CRAIC, Keyence, and WITec identified flexibility, not resolution, is the most important feature in today’s nanotechnology instrumentation.
“Flexibility is critical. The highest-end tools are often extremely expensive and very narrow in scope. The ability for one tool to spot correlations in features such as visual appearance and quantitative information in one evaluation can lead to faster discoveries,” says Gasparovic.
Robert Hirche, managing director of WITEC’s U.S. operations, also believes the ability to perform multiple analyses is “the most important feature in measurement system, as only such a flexibility allows the comprehensive and multi-facetted inspection of the various properties (chemical, structural, etc.) of a sample.”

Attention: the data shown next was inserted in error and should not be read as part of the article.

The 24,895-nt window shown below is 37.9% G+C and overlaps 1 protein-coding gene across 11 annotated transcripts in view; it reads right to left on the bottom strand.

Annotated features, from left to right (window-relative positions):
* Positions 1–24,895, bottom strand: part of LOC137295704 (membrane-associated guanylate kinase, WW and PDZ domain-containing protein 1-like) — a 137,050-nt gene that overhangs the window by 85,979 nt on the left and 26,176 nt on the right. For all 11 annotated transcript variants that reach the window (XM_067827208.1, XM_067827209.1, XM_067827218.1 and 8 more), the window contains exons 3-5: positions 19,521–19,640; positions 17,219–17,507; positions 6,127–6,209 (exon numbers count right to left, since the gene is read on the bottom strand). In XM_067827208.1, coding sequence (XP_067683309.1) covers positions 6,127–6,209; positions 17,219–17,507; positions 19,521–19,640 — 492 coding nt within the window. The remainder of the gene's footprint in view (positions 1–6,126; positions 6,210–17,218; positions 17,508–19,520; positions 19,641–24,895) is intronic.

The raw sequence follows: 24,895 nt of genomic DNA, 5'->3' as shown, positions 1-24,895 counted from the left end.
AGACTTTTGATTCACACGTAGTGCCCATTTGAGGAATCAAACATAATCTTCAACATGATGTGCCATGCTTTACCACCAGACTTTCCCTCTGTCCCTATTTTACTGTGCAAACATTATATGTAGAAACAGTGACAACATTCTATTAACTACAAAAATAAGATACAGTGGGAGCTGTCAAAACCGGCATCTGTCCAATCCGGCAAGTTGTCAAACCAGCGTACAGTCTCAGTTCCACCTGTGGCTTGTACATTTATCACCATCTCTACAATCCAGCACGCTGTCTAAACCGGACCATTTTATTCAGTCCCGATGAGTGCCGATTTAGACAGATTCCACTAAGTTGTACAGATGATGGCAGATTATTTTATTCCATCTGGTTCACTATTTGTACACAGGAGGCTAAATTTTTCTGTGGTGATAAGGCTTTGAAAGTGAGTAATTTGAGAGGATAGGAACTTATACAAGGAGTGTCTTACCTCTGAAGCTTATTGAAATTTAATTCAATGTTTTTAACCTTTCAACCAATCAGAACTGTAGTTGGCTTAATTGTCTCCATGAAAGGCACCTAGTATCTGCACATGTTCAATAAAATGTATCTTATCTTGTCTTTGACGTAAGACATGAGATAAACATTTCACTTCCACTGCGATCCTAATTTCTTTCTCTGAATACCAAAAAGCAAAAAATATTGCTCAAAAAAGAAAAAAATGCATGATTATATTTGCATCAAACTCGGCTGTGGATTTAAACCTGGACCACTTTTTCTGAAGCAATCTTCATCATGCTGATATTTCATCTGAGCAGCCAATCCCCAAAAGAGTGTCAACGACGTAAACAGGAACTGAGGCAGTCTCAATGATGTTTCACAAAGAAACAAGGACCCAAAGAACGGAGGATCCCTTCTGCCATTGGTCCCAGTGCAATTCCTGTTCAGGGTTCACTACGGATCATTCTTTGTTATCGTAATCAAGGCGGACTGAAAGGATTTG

Scheinfein also cites flexibility as an important component of performance: “In the discovery phase of R&D, resolution and the ability to perform multiple functions is key because time and cost pressure, which are common in volume manufacturing phase, are typically not present or as critical.”
FEI lists speed and repeatability as important features for imaging solutions. Repeatability, or traceability, was the feature of importance for other vendors, too, including Park Systems and Olympus.
CRAIC’s Martin added that flexibility will remain a crucial feature into the future, saying analytical techniques of the future will almost certainly differ from those of today.